Like other real and misunderstood disorders like OCD and ADHD, SAD can be a casual shorthand for a self-diagnosed range of emotions and responses. It’s certainly not a neat cause and effect that colder weather equals misery. A 29-year survey of suicide rates in the US found peak occurrences in April, May and June. Not exactly a month known for being cold. And as a feature in Johns Hopkins Medicine noted in 2019, “Those numbers may be two to three times higher than in December, when suicide rates are at their lowest.” Similarly, a UK 2018 review of psychiatric referrals found that “There are fewer referrals to psychiatric liaison services in the winter months compared to other seasons.”

Conversely, while a recent WalletHub study listed Hawaii among the happiest states in the US, it also placed decidedly non-tropical Utah, Maryland, Minnesota and New Jersey at the top. And when the World Happiness Report annually lists its happiest countries, the top spots inevitably go to countries with some of the world’s longest, darkest winters — Finland, Denmark, Switzerland, Iceland, the Netherlands, Norway and Sweden. Maybe winter itself isn’t always the problem here.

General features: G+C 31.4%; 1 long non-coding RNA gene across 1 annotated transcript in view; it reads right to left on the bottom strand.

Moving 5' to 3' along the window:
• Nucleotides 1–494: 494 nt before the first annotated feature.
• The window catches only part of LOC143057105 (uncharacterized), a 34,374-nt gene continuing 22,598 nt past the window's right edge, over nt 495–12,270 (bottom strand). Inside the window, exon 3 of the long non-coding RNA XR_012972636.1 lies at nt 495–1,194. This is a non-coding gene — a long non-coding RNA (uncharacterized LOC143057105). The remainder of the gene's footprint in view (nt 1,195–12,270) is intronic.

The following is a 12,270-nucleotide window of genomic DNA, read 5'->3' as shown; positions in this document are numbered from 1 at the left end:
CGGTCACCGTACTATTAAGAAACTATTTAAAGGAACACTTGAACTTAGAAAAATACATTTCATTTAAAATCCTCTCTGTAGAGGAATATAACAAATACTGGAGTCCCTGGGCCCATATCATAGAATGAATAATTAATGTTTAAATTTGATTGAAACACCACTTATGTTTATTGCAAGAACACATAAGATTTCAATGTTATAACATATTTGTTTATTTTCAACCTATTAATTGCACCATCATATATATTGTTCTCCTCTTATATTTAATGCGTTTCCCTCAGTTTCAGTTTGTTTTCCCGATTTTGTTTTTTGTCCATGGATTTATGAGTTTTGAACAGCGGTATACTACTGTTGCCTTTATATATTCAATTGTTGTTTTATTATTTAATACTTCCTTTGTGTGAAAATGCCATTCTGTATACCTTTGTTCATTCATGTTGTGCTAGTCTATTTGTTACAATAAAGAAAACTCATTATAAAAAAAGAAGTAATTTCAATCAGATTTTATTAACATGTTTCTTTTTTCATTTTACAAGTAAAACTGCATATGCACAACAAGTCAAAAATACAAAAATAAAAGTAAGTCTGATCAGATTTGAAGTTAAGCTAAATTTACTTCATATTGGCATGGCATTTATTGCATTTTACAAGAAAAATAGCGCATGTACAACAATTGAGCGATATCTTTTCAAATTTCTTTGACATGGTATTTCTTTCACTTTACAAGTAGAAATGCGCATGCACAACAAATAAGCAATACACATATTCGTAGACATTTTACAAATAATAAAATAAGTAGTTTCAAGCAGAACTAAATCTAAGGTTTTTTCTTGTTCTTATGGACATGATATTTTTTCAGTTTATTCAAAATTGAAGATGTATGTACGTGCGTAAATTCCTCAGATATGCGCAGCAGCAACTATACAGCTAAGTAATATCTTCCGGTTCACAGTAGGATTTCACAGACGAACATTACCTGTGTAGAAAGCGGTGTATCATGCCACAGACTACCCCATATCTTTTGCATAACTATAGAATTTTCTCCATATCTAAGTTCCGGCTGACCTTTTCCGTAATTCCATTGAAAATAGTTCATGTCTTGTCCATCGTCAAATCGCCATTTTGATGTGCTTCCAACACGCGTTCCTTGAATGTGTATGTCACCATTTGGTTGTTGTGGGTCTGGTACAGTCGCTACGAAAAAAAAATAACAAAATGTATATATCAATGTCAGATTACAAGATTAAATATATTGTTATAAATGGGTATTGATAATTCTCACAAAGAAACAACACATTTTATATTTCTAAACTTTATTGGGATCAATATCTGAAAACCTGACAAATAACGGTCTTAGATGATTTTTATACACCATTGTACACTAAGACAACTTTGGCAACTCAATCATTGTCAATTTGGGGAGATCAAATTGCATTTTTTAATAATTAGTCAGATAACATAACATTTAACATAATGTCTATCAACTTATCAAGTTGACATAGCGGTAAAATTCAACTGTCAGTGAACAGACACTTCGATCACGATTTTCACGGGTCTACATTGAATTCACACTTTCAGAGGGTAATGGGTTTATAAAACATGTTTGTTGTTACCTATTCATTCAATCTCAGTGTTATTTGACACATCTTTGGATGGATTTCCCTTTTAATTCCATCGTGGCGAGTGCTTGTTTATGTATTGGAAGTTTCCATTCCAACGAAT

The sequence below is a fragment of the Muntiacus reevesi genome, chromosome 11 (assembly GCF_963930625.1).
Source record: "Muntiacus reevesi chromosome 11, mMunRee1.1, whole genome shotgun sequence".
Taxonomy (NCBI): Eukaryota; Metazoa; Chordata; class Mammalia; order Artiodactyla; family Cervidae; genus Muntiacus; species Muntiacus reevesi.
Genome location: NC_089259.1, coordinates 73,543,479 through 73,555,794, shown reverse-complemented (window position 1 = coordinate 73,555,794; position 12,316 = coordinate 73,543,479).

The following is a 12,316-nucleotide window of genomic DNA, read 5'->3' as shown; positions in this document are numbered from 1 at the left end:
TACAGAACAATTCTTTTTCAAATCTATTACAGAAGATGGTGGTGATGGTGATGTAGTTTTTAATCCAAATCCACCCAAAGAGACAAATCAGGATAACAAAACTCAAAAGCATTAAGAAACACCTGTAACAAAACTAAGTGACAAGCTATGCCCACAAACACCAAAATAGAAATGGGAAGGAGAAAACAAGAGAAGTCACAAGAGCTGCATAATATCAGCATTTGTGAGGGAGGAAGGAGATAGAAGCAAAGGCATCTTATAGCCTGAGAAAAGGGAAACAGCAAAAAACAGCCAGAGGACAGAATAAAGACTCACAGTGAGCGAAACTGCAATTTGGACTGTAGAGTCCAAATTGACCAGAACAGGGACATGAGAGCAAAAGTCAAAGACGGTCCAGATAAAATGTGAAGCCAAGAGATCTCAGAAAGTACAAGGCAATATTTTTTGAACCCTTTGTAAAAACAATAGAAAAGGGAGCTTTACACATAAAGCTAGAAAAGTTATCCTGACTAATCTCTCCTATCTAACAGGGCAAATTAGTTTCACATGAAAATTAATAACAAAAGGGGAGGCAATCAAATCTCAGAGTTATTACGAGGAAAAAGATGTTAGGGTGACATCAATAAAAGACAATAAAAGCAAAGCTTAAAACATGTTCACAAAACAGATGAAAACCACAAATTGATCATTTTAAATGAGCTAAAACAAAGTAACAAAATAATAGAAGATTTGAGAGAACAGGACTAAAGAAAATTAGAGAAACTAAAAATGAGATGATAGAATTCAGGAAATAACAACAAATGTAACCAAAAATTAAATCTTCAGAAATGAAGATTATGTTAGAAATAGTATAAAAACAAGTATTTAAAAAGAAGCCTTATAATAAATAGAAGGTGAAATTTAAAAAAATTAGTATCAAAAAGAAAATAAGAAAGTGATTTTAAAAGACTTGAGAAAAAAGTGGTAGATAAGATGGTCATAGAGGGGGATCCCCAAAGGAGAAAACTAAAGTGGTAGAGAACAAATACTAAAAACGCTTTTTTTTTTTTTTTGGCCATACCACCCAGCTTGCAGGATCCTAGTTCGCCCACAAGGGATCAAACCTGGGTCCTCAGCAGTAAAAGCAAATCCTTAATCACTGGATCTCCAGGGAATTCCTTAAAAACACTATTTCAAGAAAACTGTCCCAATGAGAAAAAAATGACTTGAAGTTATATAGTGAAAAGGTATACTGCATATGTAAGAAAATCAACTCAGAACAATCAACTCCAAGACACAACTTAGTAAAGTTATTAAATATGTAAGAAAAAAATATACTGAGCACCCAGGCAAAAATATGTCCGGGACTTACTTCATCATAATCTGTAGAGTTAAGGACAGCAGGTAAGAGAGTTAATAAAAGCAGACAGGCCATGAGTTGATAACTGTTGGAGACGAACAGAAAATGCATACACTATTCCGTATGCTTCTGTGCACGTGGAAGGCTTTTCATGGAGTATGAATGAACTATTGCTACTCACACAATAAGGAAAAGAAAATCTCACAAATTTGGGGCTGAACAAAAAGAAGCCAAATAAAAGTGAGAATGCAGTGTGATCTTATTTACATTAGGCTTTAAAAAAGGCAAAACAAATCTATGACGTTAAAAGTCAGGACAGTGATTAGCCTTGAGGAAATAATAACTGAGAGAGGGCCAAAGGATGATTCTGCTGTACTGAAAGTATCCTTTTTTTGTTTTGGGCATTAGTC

“When we think of Norway and Iceland, they also have some socialized medicine, they have social determinants of health that make life more ‘difficult’ in our country,” said family physician Dr. LaTasha Perkins. “If you know you can go to the doctor any time you need to, if you know your basic needs are going to be met, that helps your baseline sense of well-being go a little bit higher.”

If you are in a culture that prioritizes stability and strong social connections, the dark days may not be so sad.

Perkins says we need to “Think about the socialization and sociology of those places you’re talking about.” If you look at the happier regions of the US and the world, it seems clear that if you’re in a culture that prioritizes stability and strong social connections, the dark days might not be so sad. They may not be as dark.